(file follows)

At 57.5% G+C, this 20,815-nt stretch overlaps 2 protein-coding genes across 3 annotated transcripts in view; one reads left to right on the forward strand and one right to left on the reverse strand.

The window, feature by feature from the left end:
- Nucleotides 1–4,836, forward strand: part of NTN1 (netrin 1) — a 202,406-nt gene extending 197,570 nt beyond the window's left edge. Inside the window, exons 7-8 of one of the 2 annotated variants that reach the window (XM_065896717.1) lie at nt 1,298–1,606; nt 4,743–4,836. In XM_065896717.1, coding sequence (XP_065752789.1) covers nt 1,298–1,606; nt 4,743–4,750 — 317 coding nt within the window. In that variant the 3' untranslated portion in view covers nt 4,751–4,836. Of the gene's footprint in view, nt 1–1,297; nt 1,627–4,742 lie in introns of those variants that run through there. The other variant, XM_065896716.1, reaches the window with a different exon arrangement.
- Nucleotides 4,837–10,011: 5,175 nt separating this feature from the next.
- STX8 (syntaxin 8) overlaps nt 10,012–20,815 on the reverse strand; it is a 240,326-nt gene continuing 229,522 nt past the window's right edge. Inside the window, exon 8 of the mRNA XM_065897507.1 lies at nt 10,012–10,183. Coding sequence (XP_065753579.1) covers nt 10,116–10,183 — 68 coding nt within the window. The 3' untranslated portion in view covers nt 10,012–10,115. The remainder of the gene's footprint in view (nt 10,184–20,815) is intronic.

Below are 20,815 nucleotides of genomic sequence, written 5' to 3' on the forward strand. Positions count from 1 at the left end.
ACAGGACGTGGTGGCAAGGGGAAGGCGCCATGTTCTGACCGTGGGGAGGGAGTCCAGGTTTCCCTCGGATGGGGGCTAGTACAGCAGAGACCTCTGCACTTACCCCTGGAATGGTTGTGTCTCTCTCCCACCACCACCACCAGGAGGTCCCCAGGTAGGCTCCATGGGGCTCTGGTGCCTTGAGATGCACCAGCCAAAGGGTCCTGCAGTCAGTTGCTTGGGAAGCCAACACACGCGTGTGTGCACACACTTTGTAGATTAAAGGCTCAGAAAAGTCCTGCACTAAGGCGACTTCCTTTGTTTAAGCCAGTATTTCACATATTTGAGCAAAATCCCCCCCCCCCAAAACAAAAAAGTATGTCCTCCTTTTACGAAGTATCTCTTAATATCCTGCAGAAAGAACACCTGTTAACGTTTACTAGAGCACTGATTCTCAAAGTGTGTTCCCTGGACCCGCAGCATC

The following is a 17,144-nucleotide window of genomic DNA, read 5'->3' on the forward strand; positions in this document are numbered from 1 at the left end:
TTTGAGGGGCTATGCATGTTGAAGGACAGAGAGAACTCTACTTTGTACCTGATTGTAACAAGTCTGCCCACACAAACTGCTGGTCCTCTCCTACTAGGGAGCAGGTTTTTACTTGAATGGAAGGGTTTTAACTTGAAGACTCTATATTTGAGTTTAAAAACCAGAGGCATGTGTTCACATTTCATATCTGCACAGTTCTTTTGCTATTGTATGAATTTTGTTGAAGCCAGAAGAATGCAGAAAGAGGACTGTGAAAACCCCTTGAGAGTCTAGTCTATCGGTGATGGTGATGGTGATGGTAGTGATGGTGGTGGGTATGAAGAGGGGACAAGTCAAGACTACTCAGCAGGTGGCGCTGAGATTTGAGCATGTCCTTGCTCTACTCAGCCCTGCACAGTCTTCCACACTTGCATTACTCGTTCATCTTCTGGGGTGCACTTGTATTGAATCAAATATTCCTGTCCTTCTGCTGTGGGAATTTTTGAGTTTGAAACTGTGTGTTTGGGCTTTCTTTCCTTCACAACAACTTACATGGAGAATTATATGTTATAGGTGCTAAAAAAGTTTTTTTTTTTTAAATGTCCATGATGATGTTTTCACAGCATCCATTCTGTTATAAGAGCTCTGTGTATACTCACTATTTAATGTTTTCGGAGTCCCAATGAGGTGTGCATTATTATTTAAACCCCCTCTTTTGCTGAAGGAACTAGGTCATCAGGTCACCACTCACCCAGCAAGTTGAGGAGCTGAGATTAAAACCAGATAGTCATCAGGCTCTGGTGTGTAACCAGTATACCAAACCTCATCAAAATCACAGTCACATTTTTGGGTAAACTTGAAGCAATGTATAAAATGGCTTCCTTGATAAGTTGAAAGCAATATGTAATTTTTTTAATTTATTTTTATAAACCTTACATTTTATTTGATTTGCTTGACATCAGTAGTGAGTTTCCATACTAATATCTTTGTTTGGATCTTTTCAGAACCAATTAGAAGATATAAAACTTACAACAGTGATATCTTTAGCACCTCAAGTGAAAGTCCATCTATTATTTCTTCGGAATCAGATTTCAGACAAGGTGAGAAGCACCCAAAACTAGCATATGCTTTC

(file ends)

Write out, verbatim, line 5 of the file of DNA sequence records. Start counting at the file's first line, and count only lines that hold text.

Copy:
- STX8 (syntaxin 8) overlaps nt 10,012–20,815 on the reverse strand; it is a 240,326-nt gene continuing 229,522 nt past the window's right edge. Inside the window, exon 8 of the mRNA XM_065897507.1 lies at nt 10,012–10,183. Coding sequence (XP_065753579.1) covers nt 10,116–10,183 — 68 coding nt within the window. The 3' untranslated portion in view covers nt 10,012–10,115. The remainder of the gene's footprint in view (nt 10,184–20,815) is intronic.